I recently returned from a conference in Georgia, about 30 miles outside of Atlanta, and it wasn’t anything like I thought it would be.  I was expecting a flat, brown suburban landscape bisected by packed superhighways.  And there was a little of that but to my surprise as we drove south from the airport long rolling hills rippled out of the lush trees. Georgia was, in a word, pretty!  Most of my time at this conference was indoors, breathing cool, dry, controlled air.  The day before I left, though, I was able to get out, walk and even run.

I wandered through the back of neighborhoods on a series of paved paths and I looked at houses.  Most of them were new, built in a sort of neo-southern style.  With their sturdy, large front porches and expansive roofs they couldn’t have been the houses just anywhere (more about the roofs once we have one).  Even though they looked like American homes- in contrast to the homes I’ve seen in Canada, Europe or anywhere else- I could not transpose one into our current town, or into any other town I’ve lived in.  A southern front porch is iconic, after all; I have no pictures, but you can envision one anyway.  And if you can’t, think Gone With the Wind.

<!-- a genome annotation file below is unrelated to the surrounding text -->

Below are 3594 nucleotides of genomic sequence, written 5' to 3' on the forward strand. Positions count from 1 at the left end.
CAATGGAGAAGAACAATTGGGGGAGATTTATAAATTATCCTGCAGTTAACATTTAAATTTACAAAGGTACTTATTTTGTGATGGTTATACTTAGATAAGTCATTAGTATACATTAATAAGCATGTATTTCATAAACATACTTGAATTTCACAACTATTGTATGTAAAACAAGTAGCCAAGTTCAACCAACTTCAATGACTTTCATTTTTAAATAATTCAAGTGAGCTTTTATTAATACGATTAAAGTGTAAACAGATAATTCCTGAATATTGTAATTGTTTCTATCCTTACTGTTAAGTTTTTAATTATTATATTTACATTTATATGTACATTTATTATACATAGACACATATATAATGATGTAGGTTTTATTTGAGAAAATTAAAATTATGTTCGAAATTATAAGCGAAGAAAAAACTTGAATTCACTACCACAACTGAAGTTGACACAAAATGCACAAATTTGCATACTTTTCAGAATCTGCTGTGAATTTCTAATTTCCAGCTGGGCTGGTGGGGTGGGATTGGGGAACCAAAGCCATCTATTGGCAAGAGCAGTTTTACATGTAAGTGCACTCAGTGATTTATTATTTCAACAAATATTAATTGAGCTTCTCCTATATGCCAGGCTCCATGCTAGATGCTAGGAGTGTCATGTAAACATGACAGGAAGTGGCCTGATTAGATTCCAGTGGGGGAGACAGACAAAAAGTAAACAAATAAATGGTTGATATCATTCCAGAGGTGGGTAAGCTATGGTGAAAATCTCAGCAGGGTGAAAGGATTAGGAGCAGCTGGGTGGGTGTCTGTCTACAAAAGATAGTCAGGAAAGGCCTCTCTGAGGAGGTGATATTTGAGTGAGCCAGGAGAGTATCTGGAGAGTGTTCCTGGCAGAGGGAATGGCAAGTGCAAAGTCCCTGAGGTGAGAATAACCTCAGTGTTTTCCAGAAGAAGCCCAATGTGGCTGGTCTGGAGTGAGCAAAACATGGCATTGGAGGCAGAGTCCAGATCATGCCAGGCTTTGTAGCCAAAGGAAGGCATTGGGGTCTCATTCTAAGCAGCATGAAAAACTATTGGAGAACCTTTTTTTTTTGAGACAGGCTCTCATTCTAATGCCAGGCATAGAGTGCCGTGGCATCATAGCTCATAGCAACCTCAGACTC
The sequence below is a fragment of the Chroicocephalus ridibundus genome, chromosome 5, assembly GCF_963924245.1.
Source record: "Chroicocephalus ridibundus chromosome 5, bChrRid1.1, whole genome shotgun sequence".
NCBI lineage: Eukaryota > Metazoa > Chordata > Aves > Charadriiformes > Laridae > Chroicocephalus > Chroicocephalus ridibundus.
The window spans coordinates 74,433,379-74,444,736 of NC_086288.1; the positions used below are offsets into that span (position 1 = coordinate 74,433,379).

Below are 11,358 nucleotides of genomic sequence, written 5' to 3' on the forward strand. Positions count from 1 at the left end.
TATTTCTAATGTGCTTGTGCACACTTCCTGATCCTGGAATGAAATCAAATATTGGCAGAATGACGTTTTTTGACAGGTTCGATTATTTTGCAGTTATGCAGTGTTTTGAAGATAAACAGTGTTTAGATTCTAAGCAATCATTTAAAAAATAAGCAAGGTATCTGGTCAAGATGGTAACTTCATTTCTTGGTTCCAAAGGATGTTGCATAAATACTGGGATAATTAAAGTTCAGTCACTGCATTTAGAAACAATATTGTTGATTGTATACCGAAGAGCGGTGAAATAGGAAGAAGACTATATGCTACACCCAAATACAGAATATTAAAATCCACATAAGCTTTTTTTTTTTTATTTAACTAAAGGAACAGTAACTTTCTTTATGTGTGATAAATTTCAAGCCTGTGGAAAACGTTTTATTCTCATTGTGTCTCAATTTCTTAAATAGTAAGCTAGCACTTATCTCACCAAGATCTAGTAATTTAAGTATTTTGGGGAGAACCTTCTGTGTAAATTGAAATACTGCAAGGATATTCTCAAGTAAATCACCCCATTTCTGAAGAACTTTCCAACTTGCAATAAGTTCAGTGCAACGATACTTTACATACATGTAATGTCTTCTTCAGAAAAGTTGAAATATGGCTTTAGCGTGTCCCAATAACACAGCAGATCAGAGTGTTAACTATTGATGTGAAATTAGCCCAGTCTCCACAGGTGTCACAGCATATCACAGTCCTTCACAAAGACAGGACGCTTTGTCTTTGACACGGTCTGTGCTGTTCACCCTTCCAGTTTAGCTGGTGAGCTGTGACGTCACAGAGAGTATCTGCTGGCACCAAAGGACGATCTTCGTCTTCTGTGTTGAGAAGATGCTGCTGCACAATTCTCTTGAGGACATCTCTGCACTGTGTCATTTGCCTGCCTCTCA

Later, while driving back to the airport I saw more houses.  Even the post-war ranch houses, similar in shape to the home I lived in until the second grade, were somehow different from their northeastern cousins.  Mostly it was the porches again.  The smallest ranches had effusive front porches reminiscent of rocking chairs and sweet tea.  As we got closer to the city I saw development after development of new suburban homes.  Their front porches were reduced to just thresholds and their roofs were shaped like those in a child’s drawing.  But, though they lost their southerness they were still uniquely American homes.

Our house is now being framed.  We started with a tetris-piece hole that hints at the shape, but over the next few weeks that shape will turn three-dimensional, into a house, on its way to a home.  Those of you who have asked, “what kind of house is it?” will be able to see for yourselves, soon.  It will be distinctly New England for sure and not only because of our vestigial front porch.